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A parallel hardware architecture for real time object detection with support vector machines
 

A parallel hardware architecture for real time object detection with support vector machines

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    A parallel hardware architecture for real time object detection with support vector machines A parallel hardware architecture for real time object detection with support vector machines Document Transcript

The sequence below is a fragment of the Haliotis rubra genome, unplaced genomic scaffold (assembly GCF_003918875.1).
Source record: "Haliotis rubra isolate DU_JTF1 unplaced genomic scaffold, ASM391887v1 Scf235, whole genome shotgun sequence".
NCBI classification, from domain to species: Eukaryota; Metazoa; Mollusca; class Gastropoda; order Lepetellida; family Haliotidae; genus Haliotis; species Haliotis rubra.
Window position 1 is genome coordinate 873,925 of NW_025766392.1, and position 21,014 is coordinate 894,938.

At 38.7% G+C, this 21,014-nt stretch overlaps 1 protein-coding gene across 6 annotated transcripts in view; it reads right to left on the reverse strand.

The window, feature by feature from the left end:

• IEEE TRANSACTIONS ON COMPUTERS, VOL. 61, NO. 6, JUNE 2012 831A Parallel Hardware Architecture for Real-TimeObject Detection with Support Vector Machines Christos Kyrkou, Student Member, IEEE, and Theocharis Theocharides, Senior Member, IEEE Abstract—Object detection applications are often associated with real-time performance constraints that stem from the embedded environment that they are often deployed in. Consequently, researchers have proposed dedicated hardware architectures, utilizing a variety of classification algorithms targeting object detection. Support Vector Machines (SVMs) is among the most popular classification algorithms used in object detection yielding high accuracy rates. However, existing SVM hardware implementations attempting to speed up SVM classification, have either targeted only simple applications, or SVM training. As such, there are limited proposed hardware architectures that are generic enough to be used in a variety of object detection applications. Hence, this paper presents a parallel array architecture for SVM-based object detection, in an attempt to show the advantages, and performance benefits that stem from a dedicated hardware solution. The proposed hardware architecture provides parallel processing, resource sharing among the processing units, and efficient memory management. Furthermore, the size of the array is scalable to the hardware demands, and can also handle a variety of applications such as multiclass classification problems. A prototype of the proposed architecture was implemented on an FPGA platform and evaluated using three popular detection applications, demonstrating real-time performance (40-122 fps for a variety of applications). Index Terms—Field programmable gate array (FPGA), support vector machines, object detection, parallel architecture. Ç1 INTRODUCTIONS UPPORT vector machines (SVMs) have been widely adopted since their introduction by Cortes and Vapnik[1]. They are considered one of the most powerful accuracy [16], [17], [18], [19], [20], [21], significant con- straints in embedded real-time applications. The majority of these emerging hardware solutions can mostly be dividedclassification engines due to their mathematical background into two categories: 1) application specific architectures thatthat is based on statistical learning theory [2]. SVMs have are tailored toward very specific problems [17], [18], [19],exhibited high classification accuracy rates, which in many and 2) optimizations that aim at reducing the hardwarecases outperform well-established classification algorithms complexity [22], [23], [24], [25], [26], [27]. Only recently asuch as neural networks [4]. Consequently, there has been a few works have looked into more generic architectures thatgrowing interest in utilizing SVMs in embedded object are not depended on the vector dimensionality, or numberdetection and other image processing applications [5], [6], of support vectors [20], [21]. While there has been a[7], [8], [9]. One of the main challenges in efficiently utilizing considerable amount of work done in accelerating supportSVMs in real-time object detection systems is the amount of vector machines with dedicated hardware, there is a lack indata that need to be processed per input image in order to works that have looked into hardware architectures forclassify it; as such, general-purpose processors and specia- embedded object detection. In particular, such detectionlized architectures such as Digital Signal Processors (DSP) architectures need to adapt to a variety of environments, bedo not provide the flexibility required to achieve real-time scalable to the available hardware demands, and provideperformance. Recently, hierarchical SVMs have been pro- high frame rates for real-time processing.posed as a means to discard nonpromising regions very fast In this work, we propose an optimized hardwarein the detection process; however, the performance reaches architecture that performs object detection using supportonly 4 frames per second on a conventional general-purpose vector machines. The architecture is based on an array ofprocessor [39]. Hence, while software implementations of processing elements, and is the completion of our initialSVMs yield high accuracy rates, they cannot efficiently meet idea presented in [10]. Our previous work in [10] presentedhard real-time constraints that are imposed in embedded the implementation of a Systolic Chain of Processing Elementsenvironments, while also addressing power and perfor- (SCoPE) that computed the SVM feed-forward phase formance trade-offs. Consequently, dedicated SVM hardwarearchitectures have emerged as a potential solution to bridge one search window (a search window is defined as anthe gap between real-time performance and high detection image region searched for objects of interest). We finalize the initial architecture by combining multiple such chains in an array structure, thus permitting for higher throughput. The authors are with the University of Cyprus, 75 Kallipoleos Str, Nicosia, and a more scalable and flexible design. Furthermore, we Cyprus 1678. E-mail: {kyrkou.christos, ttheocharides}@ucy.ac.cy. also demonstrate how the proposed architecture can beManuscript received 20 Jan. 2011; revised 22 Apr. 2011; accepted 01 June configured to operate on multiclass classification problems,2011; published online 14 June 2011. such as face recognition, and how it can adapt to variousRecommended for acceptance by W. Najjar. embedded application scenarios.For information on obtaining reprints of this article, please send e-mail to:tc@computer.org, and reference IEEECS Log Number TC-2011-01-0041. The proposed architecture is integrated into an objectDigital Object Identifier no. 10.1109/TC.2011.113. detection system that is implemented on a Virtex 5 FPGA 0018-9340/12/$31.00 ß 2012 IEEE Published by the IEEE Computer Society